Keewatin Elementary School’s music classes welcomed performing artist Gaelynn Lea for a virtual visit Friday, May 8. With schools closed and students learning from home due to the COIVD-19 response, Lea was not able to come to the school for her scheduled in-person visit. Instead, Lea worked with Classical Minnesota Public Radio (MPR)/American Public Media through the Class Notes Concert program to bring her music to the students.

David Kuusisto, music teacher at Keewatin Elementary School, said distance teaching and learning can be a challenge for music classes.

“There is a person to person connection you create when performing music together in one room,” Kuusisto commented.

“I miss the nuance. Teachers are working overtime to connect with students, but it is not the same as being together.”

According to Classical MPR, Lea was born with a disability known as osteogenesis imperfecta. Lea plays the violin from her electric wheelchair by holding the instrument upright like a small cello. There are a total of five videos where Lea talks about her instrument, how to use a looping pedal, writing songs, using music to help manage strong emotions, and ending with a sing-a-long.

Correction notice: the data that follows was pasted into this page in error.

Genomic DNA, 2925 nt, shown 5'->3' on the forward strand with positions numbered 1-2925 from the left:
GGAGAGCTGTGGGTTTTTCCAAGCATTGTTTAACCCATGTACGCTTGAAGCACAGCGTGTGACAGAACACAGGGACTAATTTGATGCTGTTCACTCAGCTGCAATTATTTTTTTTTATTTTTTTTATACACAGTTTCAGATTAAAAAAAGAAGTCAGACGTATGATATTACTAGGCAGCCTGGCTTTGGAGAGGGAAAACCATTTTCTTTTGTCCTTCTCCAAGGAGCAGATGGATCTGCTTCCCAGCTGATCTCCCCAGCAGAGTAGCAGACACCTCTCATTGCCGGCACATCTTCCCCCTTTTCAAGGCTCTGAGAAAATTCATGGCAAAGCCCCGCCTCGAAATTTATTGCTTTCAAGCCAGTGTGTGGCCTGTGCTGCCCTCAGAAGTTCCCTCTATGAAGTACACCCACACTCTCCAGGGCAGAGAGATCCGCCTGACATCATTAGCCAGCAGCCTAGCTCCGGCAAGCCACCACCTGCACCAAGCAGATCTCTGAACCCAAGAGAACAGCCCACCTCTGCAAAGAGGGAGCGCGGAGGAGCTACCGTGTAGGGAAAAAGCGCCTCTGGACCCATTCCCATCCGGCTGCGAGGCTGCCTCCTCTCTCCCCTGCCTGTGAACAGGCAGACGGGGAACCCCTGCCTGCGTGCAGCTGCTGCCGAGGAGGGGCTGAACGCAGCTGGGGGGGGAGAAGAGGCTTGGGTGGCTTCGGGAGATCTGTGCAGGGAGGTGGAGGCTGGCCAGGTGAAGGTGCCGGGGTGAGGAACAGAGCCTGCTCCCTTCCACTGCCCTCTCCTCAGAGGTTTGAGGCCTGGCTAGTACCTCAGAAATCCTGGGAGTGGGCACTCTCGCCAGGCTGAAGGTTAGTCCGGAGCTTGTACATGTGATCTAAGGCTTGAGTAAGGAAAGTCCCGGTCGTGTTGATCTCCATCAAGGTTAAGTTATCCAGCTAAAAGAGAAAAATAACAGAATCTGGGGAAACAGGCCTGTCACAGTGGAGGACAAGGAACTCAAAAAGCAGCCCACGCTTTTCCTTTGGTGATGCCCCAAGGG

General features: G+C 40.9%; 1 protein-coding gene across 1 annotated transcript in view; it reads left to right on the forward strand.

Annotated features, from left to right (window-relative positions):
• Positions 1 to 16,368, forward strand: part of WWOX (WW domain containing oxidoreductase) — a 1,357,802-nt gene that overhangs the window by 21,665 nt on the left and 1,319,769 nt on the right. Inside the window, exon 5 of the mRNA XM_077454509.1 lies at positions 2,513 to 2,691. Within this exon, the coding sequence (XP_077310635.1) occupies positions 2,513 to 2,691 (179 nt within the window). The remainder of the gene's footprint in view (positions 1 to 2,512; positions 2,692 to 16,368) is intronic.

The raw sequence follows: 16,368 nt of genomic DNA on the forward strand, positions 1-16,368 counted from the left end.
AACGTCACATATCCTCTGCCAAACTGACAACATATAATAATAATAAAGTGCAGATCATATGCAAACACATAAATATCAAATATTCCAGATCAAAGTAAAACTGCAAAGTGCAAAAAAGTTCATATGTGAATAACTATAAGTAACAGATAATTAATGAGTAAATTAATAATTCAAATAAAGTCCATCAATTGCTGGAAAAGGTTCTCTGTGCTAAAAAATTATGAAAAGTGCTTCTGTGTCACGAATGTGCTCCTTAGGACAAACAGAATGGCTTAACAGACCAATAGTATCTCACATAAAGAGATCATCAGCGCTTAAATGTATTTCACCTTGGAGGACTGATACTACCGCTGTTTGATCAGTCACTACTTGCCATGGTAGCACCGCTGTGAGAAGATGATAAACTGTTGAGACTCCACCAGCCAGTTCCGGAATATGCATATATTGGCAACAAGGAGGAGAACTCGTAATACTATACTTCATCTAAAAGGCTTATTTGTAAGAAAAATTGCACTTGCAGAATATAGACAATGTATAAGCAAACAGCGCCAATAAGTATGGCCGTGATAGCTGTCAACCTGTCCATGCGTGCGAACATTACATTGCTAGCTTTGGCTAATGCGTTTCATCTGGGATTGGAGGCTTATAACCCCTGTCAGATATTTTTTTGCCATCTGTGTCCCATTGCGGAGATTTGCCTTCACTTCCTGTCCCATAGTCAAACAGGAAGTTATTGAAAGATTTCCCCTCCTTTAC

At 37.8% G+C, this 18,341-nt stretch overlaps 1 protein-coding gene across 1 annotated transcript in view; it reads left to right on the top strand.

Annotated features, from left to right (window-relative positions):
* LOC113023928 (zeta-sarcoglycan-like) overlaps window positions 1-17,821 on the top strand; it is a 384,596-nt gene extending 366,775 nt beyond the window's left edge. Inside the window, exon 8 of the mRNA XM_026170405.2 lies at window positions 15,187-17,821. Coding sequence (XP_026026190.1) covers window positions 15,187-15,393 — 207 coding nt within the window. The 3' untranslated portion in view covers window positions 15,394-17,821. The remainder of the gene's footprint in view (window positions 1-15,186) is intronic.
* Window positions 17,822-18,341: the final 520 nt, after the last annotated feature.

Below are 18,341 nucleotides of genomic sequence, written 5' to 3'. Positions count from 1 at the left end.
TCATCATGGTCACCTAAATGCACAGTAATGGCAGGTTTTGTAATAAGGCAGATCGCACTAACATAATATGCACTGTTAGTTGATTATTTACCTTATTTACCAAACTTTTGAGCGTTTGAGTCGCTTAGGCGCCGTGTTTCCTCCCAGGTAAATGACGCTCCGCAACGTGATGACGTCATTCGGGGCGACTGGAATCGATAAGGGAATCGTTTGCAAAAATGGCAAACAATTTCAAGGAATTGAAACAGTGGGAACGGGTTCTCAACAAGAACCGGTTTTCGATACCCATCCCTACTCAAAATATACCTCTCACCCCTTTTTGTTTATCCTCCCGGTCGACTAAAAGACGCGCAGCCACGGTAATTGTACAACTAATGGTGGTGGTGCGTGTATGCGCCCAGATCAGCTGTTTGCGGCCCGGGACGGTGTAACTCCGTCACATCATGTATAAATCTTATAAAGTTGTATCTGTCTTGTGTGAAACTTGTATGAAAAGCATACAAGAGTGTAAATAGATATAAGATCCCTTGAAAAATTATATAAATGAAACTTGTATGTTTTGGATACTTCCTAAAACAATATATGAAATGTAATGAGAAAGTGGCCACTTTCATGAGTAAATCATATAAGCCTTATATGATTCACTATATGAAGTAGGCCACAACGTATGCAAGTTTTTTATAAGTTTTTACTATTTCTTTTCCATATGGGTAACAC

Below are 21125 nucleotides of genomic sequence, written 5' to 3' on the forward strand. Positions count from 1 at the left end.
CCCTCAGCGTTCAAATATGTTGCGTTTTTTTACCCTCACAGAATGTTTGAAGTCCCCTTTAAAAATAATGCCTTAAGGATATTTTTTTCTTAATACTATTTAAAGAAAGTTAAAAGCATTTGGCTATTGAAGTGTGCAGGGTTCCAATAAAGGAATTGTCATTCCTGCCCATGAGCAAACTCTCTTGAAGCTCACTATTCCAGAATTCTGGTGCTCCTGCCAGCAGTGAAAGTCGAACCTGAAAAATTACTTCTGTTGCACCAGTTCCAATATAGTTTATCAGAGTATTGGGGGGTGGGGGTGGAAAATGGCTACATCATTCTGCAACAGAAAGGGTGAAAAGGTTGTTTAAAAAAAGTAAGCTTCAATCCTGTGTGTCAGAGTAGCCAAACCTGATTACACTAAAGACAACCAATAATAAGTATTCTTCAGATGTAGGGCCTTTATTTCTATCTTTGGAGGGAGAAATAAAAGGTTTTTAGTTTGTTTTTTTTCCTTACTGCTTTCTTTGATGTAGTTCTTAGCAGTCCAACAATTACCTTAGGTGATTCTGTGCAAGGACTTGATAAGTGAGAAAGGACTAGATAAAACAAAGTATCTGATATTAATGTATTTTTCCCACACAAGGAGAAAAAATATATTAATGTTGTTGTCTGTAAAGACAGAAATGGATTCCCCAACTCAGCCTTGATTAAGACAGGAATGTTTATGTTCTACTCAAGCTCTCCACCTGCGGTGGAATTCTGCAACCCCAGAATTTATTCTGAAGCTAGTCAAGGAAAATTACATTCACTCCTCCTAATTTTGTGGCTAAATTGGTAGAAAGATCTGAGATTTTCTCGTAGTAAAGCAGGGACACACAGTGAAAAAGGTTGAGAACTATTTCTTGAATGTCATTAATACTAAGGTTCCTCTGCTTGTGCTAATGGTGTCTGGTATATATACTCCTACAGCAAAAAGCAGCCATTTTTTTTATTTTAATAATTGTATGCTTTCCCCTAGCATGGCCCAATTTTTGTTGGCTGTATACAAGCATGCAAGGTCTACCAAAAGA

Gaelynn Lea’s virtual visit to our school has brought a lot of joyful responses from our students and their families,” said Principal of Keewatin Elementary School Annie Olson-Reiners. “I’m so thankful that we live in a time and place where art, curiosity, and celebration of different abilities can be merged together and shared so easily across time and space. I’m also thankful that we’re able to bring the playful joy of music making to our students’ homes during a time that can feel isolating and uncertain. Gaelynn Lea’s gift of time and creativity have brightened our students’ educational experience of COVID-19 distance learning.”

Kuusisto has received positive feedback from students and families about the videos shared.

He said, “One family comments: ‘Dear Mr. Kuusisto, The kids thoroughly enjoyed the videos you shared. They want to write their own music. This inspiringly beautiful curriculum has been a very positive addition to our children’s distance learning. Happy Teacher Appreciation week!’”

While Kuusisto, and many other teachers and school staff, are missing their students, opportunities such as this help to make these situations a little easier.

“The ability to connect individually with a student within a class/group online setting, albeit at a distance, is a great way to help many students who need that little boost to keep up without stopping the flow of the class,” Kuusisto added. “In the end, I miss being together and look forward to going back to school.”

To learn more about Gaelynn Lea’s music and to view the educational videos, visit https://www.classicalmpr.org/story/2020/05/01/classical-kids-music-lessons-class-notes-concert-featuring-gaelynn-lea.

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